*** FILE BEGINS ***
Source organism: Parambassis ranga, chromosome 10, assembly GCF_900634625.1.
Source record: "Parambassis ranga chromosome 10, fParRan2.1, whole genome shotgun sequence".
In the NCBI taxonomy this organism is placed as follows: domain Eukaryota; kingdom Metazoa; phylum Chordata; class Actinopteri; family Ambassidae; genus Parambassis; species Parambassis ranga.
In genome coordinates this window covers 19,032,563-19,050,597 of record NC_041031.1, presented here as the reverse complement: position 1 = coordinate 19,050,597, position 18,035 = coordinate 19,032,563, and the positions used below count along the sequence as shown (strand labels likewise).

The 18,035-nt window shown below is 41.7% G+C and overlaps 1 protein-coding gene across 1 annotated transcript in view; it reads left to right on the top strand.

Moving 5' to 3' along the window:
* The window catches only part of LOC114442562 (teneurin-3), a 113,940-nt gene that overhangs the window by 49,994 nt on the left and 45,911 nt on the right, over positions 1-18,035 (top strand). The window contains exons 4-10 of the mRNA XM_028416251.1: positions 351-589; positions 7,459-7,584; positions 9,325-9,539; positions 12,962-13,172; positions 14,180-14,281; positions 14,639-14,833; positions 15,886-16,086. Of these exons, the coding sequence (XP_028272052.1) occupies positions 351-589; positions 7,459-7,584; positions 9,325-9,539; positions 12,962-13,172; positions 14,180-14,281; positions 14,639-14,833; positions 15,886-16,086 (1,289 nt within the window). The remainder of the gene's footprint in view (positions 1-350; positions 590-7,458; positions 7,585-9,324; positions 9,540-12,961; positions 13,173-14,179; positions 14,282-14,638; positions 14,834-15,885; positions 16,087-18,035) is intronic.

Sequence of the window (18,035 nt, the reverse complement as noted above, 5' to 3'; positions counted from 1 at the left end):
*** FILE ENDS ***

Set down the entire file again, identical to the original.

Source organism: Parambassis ranga, chromosome 10, assembly GCF_900634625.1.
Source record: "Parambassis ranga chromosome 10, fParRan2.1, whole genome shotgun sequence".
In the NCBI taxonomy this organism is placed as follows: domain Eukaryota; kingdom Metazoa; phylum Chordata; class Actinopteri; family Ambassidae; genus Parambassis; species Parambassis ranga.
In genome coordinates this window covers 19,032,563-19,050,597 of record NC_041031.1, presented here as the reverse complement: position 1 = coordinate 19,050,597, position 18,035 = coordinate 19,032,563, and the positions used below count along the sequence as shown (strand labels likewise).

The 18,035-nt window shown below is 41.7% G+C and overlaps 1 protein-coding gene across 1 annotated transcript in view; it reads left to right on the top strand.

Moving 5' to 3' along the window:
* The window catches only part of LOC114442562 (teneurin-3), a 113,940-nt gene that overhangs the window by 49,994 nt on the left and 45,911 nt on the right, over positions 1-18,035 (top strand). The window contains exons 4-10 of the mRNA XM_028416251.1: positions 351-589; positions 7,459-7,584; positions 9,325-9,539; positions 12,962-13,172; positions 14,180-14,281; positions 14,639-14,833; positions 15,886-16,086. Of these exons, the coding sequence (XP_028272052.1) occupies positions 351-589; positions 7,459-7,584; positions 9,325-9,539; positions 12,962-13,172; positions 14,180-14,281; positions 14,639-14,833; positions 15,886-16,086 (1,289 nt within the window). The remainder of the gene's footprint in view (positions 1-350; positions 590-7,458; positions 7,585-9,324; positions 9,540-12,961; positions 13,173-14,179; positions 14,282-14,638; positions 14,834-15,885; positions 16,087-18,035) is intronic.

Sequence of the window (18,035 nt, the reverse complement as noted above, 5' to 3'; positions counted from 1 at the left end):